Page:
VITAMIN D is a fat-soluble vitamin that is made in the skin when exposed to sunlight. It can also be found in smaller amounts in certain foods. Vitamin D is important for regulating calcium uptake, supporting a healthy immune system, the normal growth of bones & teeth, and may also improve symptoms of anxiety and depression. Adults need at least 10μg per day. Darker-skinned people have a higher risk of Vitamin D deficiency, so getting additional intake from a supplement is advisable, particularly during the winter months.

Foods containing Vitamin D include: liver, oily fish, eggs, mushrooms, and fortified milk, yoghurt & cereals

CALCIUM is a mineral that is important for building strong bones & teeth, normal muscle contractions, such as your heartbeat, and normal blood clotting. Calcium cannot be made by the body and must be gained from food sources. Adults aged 19-64 need 700mg per day.

Foods containing Calcium include: dairy, broccoli, cabbage, okra, soya beans, nuts, and fortified bread products.

Creating healthy, balanced meals

By reading food labels, controlling portion sizes, and using the UK Eatwell Guide, you can create delicious and healthy, balanced meals.

Traffic Light Labelling on packaged foods

Green = low in that nutrient and a healthier choice.

Amber = neither high nor low in that nutrient. Have in moderation.

Red = high in that nutrient. Have less often and in small amounts.

  • Aim to eat at least 5 portions of fruit & vegetables every day.
  • A portion of fruit or vegetables is 80g à e.g. half a bell pepper, 3 heaped tablespoons of peas, or 1 medium-sized banana.
  • Use measuring cups to measure out appropriate portions of rice or pasta.
  • Limit portion sizes of butter, cheese, and meat as they can be high in saturated fats.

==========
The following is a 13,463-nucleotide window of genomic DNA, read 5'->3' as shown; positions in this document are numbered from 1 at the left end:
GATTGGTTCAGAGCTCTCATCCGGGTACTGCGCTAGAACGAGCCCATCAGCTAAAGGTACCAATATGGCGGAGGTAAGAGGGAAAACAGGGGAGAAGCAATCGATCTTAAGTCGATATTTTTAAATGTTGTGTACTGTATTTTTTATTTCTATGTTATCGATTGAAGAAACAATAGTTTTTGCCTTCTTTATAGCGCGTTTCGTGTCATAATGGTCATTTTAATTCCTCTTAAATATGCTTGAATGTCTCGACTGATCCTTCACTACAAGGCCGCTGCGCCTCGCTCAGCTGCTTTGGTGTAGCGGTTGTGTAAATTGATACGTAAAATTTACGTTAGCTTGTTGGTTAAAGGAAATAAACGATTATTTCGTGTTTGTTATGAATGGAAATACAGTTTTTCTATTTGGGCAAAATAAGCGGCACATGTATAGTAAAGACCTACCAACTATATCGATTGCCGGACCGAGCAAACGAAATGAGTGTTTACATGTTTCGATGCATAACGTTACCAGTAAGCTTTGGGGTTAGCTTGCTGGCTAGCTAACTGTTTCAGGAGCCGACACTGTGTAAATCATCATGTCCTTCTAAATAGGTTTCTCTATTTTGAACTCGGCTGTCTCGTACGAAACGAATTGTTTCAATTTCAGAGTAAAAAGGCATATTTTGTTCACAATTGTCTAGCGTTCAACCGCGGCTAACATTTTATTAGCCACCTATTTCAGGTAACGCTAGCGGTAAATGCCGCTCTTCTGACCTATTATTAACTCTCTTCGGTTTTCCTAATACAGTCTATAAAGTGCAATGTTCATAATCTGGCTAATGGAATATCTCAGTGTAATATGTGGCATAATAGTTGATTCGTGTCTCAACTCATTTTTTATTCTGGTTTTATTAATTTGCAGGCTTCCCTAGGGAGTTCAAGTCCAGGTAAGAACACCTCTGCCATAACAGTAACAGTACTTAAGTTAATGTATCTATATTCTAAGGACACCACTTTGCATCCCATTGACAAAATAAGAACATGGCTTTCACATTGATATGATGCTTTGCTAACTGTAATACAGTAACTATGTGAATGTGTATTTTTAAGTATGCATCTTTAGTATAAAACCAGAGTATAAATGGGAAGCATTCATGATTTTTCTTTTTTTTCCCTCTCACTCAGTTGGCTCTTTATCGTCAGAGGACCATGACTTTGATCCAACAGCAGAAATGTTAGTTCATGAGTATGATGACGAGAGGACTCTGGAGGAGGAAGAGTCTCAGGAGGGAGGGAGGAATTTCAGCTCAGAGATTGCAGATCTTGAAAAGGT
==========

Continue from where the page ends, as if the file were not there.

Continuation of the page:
• Again, keep free sugars from processed foods, fizzy drinks, and juices to a minimum à less than 30g per day, or 7 cubes of sugar, for adults.
  • High salt diets have been linked to hypertension à limit your intake to less than 6g per day, or 1 teaspoon, for adults.

Below is a link to the Eatwell Guide which can be used to help you get the right amount of nutrients from each food group:

Healthy eating on a budget

Healthy food does not have to mean expensive food. Here are some tips on how to eat well on a budget:

  • Plan meals ahead of time and always write out a grocery list before shopping.
  • Cooking from scratch can not only be cheaper and healthier, but you also learn new skills for life.
  • Choosing cheaper cuts of meat, or a whole chicken instead of breasts will provide you with meat protein at a lower price.
  • Eating more vegetarian meals can help keep costs down further.
  • Peas, beans & lentils are a cheaper alternative to meat protein and lower in calories & fat.
  • Buying tinned or frozen fruit & vegetables is normally cheaper, they come pre-chopped, and can be just as nutritious as fresh produce, if not more so.
  • Eating smaller portions can help you to manage your weight while the leftovers can be saved to make another meal.

Here are some great healthy recipe ideas:

Physical Activity

Staying active is important along with a balanced diet. Here are some reasons why:

  • Proven benefits for physical and mental health
  • Maintenance of healthy weight
  • Improvement of sleep & mood
  • Better management of stress
  • Reduces your chance of type 2 diabetes by 40% and heart disease by 35%!
  • Stronger bones and muscles mean less frailty in old age
Aim for at least 150 minutes of moderate intensity activity OR at least 75 minutes of vigorous intensity activity per week. And remember, some is better than none.